Vitamin D and diabetes: its importance for beta cell and immune function

Heidi Wolden-Kirk, Lut Overbergh, Henrik Thybo Christesen, Klaus Brusgaard, Chantal Mathieu

Publikation: Bidrag til tidsskriftTidsskriftartikelForskningpeer review

Resumé

Experimental evidence indicates that vitamin D may play a role in the defense against type 1 diabetes (T1D) as well as type 2 diabetes (T2D). Epidemiological data have established a link between vitamin D deficiency and an increased incidence of both T1D and T2D, whereas early and long-term vitamin D supplementation may decrease the risk of these disorders. The protective effects of vitamin D are mediated through the regulation of several components such as the immune system and calcium homeostasis. However, an increasing amount of evidence suggests that vitamin D also affects beta cells directly thereby rendering them more resistant to the types of cellular stress encountered during T1D and T2D. This review evaluates the role of vitamin D signaling in the pathogenesis of T1D and T2D with a special emphasis on the direct effects of vitamin D on pancreatic beta cells.
OriginalsprogEngelsk
TidsskriftMolecular and Cellular Endocrinology
Vol/bind347
Udgave nummer1-2
Sider (fra-til)106-120
Antal sider15
ISSN0303-7207
DOI
StatusUdgivet - 2011

Citer dette

@article{06874454ac36474081c393406be1baf9,
title = "Vitamin D and diabetes: its importance for beta cell and immune function",
abstract = "Experimental evidence indicates that vitamin D may play a role in the defense against type 1 diabetes (T1D) as well as type 2 diabetes (T2D). Epidemiological data have established a link between vitamin D deficiency and an increased incidence of both T1D and T2D, whereas early and long-term vitamin D supplementation may decrease the risk of these disorders. The protective effects of vitamin D are mediated through the regulation of several components such as the immune system and calcium homeostasis. However, an increasing amount of evidence suggests that vitamin D also affects beta cells directly thereby rendering them more resistant to the types of cellular stress encountered during T1D and T2D. This review evaluates the role of vitamin D signaling in the pathogenesis of T1D and T2D with a special emphasis on the direct effects of vitamin D on pancreatic beta cells.",
keywords = "Animals, Clinical Trials as Topic, Diabetes Mellitus, Type 1, Diabetes Mellitus, Type 2, Humans, Insulin, Insulin-Secreting Cells, Mice, Models, Immunological, Mononuclear Phagocyte System, NF-kappa B, Vitamin D, Vitamin D Deficiency",
author = "Heidi Wolden-Kirk and Lut Overbergh and Christesen, {Henrik Thybo} and Klaus Brusgaard and Chantal Mathieu",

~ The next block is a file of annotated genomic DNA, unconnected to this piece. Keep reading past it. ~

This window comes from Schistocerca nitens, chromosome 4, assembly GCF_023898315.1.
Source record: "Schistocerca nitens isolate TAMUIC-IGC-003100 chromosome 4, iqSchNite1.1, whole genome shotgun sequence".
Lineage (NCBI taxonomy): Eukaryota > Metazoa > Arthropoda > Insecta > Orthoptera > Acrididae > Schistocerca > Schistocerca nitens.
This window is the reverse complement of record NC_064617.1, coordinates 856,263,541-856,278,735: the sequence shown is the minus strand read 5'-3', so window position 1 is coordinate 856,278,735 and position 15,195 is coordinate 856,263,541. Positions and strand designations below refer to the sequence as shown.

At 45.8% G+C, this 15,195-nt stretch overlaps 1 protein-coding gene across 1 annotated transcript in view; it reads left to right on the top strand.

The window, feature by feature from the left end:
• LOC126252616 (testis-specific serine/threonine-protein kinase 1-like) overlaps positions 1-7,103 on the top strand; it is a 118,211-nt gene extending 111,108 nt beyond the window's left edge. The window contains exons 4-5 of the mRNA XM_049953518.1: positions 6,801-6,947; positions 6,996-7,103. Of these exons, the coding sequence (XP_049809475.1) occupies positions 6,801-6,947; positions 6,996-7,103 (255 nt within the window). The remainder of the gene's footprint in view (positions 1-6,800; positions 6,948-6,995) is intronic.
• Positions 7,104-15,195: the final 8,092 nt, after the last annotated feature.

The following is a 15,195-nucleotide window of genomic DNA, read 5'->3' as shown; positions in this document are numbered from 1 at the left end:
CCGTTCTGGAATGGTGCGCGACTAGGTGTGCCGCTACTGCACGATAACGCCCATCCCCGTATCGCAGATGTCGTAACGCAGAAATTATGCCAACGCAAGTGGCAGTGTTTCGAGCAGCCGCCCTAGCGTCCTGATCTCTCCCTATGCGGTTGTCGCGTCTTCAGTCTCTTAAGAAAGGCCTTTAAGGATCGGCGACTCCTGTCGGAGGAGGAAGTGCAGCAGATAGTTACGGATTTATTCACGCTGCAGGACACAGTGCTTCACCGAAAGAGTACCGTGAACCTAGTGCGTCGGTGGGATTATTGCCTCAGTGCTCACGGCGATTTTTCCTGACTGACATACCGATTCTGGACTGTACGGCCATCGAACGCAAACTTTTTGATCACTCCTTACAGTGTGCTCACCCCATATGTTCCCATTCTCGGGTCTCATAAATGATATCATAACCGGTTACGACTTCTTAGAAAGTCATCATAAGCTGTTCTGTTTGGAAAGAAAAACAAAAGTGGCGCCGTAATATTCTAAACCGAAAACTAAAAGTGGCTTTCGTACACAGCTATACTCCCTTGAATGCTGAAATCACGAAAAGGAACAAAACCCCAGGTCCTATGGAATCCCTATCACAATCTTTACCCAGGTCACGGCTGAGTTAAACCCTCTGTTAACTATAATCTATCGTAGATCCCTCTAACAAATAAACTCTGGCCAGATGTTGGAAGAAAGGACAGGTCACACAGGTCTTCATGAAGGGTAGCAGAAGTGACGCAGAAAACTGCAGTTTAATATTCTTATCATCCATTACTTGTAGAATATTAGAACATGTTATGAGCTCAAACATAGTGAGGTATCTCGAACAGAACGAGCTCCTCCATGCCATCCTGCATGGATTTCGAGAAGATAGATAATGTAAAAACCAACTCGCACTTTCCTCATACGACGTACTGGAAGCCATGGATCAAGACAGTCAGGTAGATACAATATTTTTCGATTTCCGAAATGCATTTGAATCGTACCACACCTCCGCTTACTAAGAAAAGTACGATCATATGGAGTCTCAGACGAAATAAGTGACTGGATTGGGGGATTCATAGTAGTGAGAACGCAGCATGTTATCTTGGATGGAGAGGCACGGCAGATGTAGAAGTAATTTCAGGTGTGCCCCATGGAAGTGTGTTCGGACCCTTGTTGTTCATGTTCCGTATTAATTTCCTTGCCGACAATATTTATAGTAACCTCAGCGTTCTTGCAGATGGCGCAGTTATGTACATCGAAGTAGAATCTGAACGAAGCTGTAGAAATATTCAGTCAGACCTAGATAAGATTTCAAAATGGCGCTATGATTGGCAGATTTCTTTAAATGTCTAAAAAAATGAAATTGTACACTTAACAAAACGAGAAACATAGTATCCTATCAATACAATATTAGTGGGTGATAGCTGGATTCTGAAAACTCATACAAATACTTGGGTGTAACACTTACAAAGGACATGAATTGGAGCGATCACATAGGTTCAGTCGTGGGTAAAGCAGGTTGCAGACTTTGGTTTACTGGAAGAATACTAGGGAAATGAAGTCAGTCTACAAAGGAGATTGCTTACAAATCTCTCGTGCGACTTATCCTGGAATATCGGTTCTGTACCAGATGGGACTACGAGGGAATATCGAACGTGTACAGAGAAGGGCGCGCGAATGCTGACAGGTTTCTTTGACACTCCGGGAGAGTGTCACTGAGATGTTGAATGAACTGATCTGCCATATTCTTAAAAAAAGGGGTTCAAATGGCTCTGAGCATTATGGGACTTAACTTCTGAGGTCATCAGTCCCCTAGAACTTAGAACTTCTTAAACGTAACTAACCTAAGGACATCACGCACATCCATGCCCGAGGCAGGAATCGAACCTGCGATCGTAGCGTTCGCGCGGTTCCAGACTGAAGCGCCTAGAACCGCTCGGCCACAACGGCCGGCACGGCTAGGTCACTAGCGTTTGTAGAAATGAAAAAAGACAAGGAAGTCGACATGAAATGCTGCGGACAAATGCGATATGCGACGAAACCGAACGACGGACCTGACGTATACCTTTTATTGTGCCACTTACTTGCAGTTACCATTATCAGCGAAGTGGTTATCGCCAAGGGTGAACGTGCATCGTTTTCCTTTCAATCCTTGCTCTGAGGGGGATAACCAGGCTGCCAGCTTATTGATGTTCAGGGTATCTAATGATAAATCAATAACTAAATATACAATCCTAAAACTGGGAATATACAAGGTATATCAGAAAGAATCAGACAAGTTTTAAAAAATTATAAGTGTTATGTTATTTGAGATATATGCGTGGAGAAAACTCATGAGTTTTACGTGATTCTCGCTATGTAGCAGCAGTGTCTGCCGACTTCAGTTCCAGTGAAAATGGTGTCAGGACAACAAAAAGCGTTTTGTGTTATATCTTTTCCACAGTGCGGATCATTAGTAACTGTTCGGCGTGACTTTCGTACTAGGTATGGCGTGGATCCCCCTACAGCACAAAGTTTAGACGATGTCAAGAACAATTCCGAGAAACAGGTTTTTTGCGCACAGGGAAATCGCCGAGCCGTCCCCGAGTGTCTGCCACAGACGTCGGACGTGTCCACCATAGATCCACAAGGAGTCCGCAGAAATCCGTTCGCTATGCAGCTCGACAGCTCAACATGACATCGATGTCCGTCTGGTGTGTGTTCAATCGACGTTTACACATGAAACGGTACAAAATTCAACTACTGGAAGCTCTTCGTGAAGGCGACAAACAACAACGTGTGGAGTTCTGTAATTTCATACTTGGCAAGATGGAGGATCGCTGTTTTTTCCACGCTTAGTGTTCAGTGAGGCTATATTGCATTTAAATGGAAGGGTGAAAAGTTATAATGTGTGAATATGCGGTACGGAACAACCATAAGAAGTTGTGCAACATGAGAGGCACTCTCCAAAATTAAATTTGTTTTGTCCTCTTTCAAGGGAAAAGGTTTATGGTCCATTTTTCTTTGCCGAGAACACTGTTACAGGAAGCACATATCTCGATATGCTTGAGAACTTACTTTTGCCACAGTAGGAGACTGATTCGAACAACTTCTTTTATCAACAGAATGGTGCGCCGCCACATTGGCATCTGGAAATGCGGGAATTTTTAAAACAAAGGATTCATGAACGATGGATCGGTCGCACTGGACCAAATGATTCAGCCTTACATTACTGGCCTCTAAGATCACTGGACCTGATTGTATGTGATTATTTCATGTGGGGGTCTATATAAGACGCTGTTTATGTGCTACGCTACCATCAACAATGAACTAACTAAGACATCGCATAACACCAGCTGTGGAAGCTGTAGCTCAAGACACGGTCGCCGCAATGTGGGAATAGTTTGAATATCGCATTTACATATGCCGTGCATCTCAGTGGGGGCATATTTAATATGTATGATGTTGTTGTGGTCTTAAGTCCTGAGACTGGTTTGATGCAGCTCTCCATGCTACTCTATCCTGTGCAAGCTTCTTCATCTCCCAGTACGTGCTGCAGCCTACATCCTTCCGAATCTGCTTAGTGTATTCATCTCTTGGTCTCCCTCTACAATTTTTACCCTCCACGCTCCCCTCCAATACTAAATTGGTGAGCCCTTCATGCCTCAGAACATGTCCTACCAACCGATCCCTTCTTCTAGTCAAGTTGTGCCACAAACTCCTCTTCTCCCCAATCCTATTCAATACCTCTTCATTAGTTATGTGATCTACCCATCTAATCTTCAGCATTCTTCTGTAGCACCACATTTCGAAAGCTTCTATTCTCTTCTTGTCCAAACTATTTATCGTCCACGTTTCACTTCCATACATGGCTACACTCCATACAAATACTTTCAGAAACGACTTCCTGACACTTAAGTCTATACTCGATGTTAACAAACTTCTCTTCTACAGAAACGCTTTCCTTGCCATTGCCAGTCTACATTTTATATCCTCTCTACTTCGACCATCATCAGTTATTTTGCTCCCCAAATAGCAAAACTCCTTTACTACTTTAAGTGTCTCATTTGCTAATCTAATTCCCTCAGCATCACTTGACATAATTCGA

note = "Copyright {\circledC} 2011 Elsevier Ireland Ltd. All rights reserved.",
year = "2011",
doi = "10.1016/j.mce.2011.08.016",
language = "English",
volume = "347",
pages = "106--120",
journal = "Molecular and Cellular Endocrinology",
issn = "0303-7207",
publisher = "Elsevier",
number = "1-2",

}

Vitamin D and diabetes : its importance for beta cell and immune function. / Wolden-Kirk, Heidi; Overbergh, Lut; Christesen, Henrik Thybo; Brusgaard, Klaus; Mathieu, Chantal.

I: Molecular and Cellular Endocrinology, Bind 347, Nr. 1-2, 2011, s. 106-120.

Publikation: Bidrag til tidsskriftTidsskriftartikelForskningpeer review

TY - JOUR

T1 - Vitamin D and diabetes

T2 - its importance for beta cell and immune function

AU - Wolden-Kirk, Heidi

AU - Overbergh, Lut

AU - Christesen, Henrik Thybo

AU - Brusgaard, Klaus

AU - Mathieu, Chantal

N1 - Copyright © 2011 Elsevier Ireland Ltd. All rights reserved.

PY - 2011

Y1 - 2011

N2 - Experimental evidence indicates that vitamin D may play a role in the defense against type 1 diabetes (T1D) as well as type 2 diabetes (T2D). Epidemiological data have established a link between vitamin D deficiency and an increased incidence of both T1D and T2D, whereas early and long-term vitamin D supplementation may decrease the risk of these disorders. The protective effects of vitamin D are mediated through the regulation of several components such as the immune system and calcium homeostasis. However, an increasing amount of evidence suggests that vitamin D also affects beta cells directly thereby rendering them more resistant to the types of cellular stress encountered during T1D and T2D. This review evaluates the role of vitamin D signaling in the pathogenesis of T1D and T2D with a special emphasis on the direct effects of vitamin D on pancreatic beta cells.

AB - Experimental evidence indicates that vitamin D may play a role in the defense against type 1 diabetes (T1D) as well as type 2 diabetes (T2D). Epidemiological data have established a link between vitamin D deficiency and an increased incidence of both T1D and T2D, whereas early and long-term vitamin D supplementation may decrease the risk of these disorders. The protective effects of vitamin D are mediated through the regulation of several components such as the immune system and calcium homeostasis. However, an increasing amount of evidence suggests that vitamin D also affects beta cells directly thereby rendering them more resistant to the types of cellular stress encountered during T1D and T2D. This review evaluates the role of vitamin D signaling in the pathogenesis of T1D and T2D with a special emphasis on the direct effects of vitamin D on pancreatic beta cells.

KW - Animals

KW - Clinical Trials as Topic

KW - Diabetes Mellitus, Type 1

KW - Diabetes Mellitus, Type 2

KW - Humans

KW - Insulin

KW - Insulin-Secreting Cells

KW - Mice

KW - Models, Immunological

KW - Mononuclear Phagocyte System

KW - NF-kappa B

KW - Vitamin D

KW - Vitamin D Deficiency

U2 - 10.1016/j.mce.2011.08.016

DO - 10.1016/j.mce.2011.08.016

M3 - Journal article

C2 - 21889571

VL - 347

SP - 106

EP - 120

JO - Molecular and Cellular Endocrinology

JF - Molecular and Cellular Endocrinology

SN - 0303-7207

IS - 1-2

ER -